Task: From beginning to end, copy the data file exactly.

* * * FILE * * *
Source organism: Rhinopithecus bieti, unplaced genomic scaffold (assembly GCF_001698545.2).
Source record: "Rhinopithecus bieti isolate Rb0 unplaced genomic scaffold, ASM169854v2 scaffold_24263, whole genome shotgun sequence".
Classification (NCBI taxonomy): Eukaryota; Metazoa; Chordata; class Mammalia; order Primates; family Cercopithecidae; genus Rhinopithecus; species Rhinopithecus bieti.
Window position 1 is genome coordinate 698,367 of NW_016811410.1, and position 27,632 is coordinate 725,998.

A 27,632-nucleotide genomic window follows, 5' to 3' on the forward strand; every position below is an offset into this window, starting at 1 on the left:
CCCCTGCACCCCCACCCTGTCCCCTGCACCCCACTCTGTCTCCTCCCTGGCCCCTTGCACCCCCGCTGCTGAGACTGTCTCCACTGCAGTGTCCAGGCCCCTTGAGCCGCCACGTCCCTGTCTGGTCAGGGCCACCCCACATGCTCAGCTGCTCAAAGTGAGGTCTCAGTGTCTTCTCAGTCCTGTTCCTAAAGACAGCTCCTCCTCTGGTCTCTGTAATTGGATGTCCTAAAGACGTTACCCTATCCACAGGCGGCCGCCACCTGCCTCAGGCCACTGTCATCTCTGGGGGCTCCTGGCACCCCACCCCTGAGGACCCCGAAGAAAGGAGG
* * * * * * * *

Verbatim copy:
Source organism: Rhinopithecus bieti, unplaced genomic scaffold (assembly GCF_001698545.2).
Source record: "Rhinopithecus bieti isolate Rb0 unplaced genomic scaffold, ASM169854v2 scaffold_24263, whole genome shotgun sequence".
Classification (NCBI taxonomy): Eukaryota; Metazoa; Chordata; class Mammalia; order Primates; family Cercopithecidae; genus Rhinopithecus; species Rhinopithecus bieti.
Window position 1 is genome coordinate 698,367 of NW_016811410.1, and position 27,632 is coordinate 725,998.

A 27,632-nucleotide genomic window follows, 5' to 3' on the forward strand; every position below is an offset into this window, starting at 1 on the left:
CCCCTGCACCCCCACCCTGTCCCCTGCACCCCACTCTGTCTCCTCCCTGGCCCCTTGCACCCCCGCTGCTGAGACTGTCTCCACTGCAGTGTCCAGGCCCCTTGAGCCGCCACGTCCCTGTCTGGTCAGGGCCACCCCACATGCTCAGCTGCTCAAAGTGAGGTCTCAGTGTCTTCTCAGTCCTGTTCCTAAAGACAGCTCCTCCTCTGGTCTCTGTAATTGGATGTCCTAAAGACGTTACCCTATCCACAGGCGGCCGCCACCTGCCTCAGGCCACTGTCATCTCTGGGGGCTCCTGGCACCCCACCCCTGAGGACCCCGAAGAAAGGAGG